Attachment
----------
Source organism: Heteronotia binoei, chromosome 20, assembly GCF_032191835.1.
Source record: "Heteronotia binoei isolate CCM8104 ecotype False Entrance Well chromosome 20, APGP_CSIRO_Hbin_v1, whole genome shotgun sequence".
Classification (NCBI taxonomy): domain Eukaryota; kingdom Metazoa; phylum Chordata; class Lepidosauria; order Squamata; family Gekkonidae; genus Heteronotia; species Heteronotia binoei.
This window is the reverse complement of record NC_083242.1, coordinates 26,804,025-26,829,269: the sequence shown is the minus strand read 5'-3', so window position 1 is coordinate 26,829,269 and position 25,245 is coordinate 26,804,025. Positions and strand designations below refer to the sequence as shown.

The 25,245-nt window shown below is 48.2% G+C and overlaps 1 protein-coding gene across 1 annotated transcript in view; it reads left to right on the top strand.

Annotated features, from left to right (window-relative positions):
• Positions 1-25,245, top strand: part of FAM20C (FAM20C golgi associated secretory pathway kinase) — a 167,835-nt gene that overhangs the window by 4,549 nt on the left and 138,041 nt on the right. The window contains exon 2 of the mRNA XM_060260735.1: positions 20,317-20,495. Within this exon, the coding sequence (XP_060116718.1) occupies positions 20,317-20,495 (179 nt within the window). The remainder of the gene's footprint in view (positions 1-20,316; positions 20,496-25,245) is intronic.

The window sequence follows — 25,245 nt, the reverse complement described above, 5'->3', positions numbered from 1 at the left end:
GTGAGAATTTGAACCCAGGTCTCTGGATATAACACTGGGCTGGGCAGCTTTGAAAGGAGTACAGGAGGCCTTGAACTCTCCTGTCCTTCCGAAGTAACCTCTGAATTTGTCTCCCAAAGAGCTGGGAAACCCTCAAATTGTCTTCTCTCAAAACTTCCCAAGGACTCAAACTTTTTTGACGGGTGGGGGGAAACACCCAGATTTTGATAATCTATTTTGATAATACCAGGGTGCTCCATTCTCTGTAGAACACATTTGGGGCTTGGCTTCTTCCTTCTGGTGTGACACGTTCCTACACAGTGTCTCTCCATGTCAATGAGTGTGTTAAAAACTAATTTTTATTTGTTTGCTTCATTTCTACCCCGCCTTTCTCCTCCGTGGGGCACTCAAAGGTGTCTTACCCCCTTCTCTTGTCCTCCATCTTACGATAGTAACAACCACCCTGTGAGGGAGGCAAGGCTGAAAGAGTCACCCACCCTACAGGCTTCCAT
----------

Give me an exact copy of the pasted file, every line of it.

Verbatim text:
Source organism: Heteronotia binoei, chromosome 20, assembly GCF_032191835.1.
Source record: "Heteronotia binoei isolate CCM8104 ecotype False Entrance Well chromosome 20, APGP_CSIRO_Hbin_v1, whole genome shotgun sequence".
Classification (NCBI taxonomy): domain Eukaryota; kingdom Metazoa; phylum Chordata; class Lepidosauria; order Squamata; family Gekkonidae; genus Heteronotia; species Heteronotia binoei.
This window is the reverse complement of record NC_083242.1, coordinates 26,804,025-26,829,269: the sequence shown is the minus strand read 5'-3', so window position 1 is coordinate 26,829,269 and position 25,245 is coordinate 26,804,025. Positions and strand designations below refer to the sequence as shown.

The 25,245-nt window shown below is 48.2% G+C and overlaps 1 protein-coding gene across 1 annotated transcript in view; it reads left to right on the top strand.

Annotated features, from left to right (window-relative positions):
• Positions 1-25,245, top strand: part of FAM20C (FAM20C golgi associated secretory pathway kinase) — a 167,835-nt gene that overhangs the window by 4,549 nt on the left and 138,041 nt on the right. The window contains exon 2 of the mRNA XM_060260735.1: positions 20,317-20,495. Within this exon, the coding sequence (XP_060116718.1) occupies positions 20,317-20,495 (179 nt within the window). The remainder of the gene's footprint in view (positions 1-20,316; positions 20,496-25,245) is intronic.

The window sequence follows — 25,245 nt, the reverse complement described above, 5'->3', positions numbered from 1 at the left end:
GTGAGAATTTGAACCCAGGTCTCTGGATATAACACTGGGCTGGGCAGCTTTGAAAGGAGTACAGGAGGCCTTGAACTCTCCTGTCCTTCCGAAGTAACCTCTGAATTTGTCTCCCAAAGAGCTGGGAAACCCTCAAATTGTCTTCTCTCAAAACTTCCCAAGGACTCAAACTTTTTTGACGGGTGGGGGGAAACACCCAGATTTTGATAATCTATTTTGATAATACCAGGGTGCTCCATTCTCTGTAGAACACATTTGGGGCTTGGCTTCTTCCTTCTGGTGTGACACGTTCCTACACAGTGTCTCTCCATGTCAATGAGTGTGTTAAAAACTAATTTTTATTTGTTTGCTTCATTTCTACCCCGCCTTTCTCCTCCGTGGGGCACTCAAAGGTGTCTTACCCCCTTCTCTTGTCCTCCATCTTACGATAGTAACAACCACCCTGTGAGGGAGGCAAGGCTGAAAGAGTCACCCACCCTACAGGCTTCCAT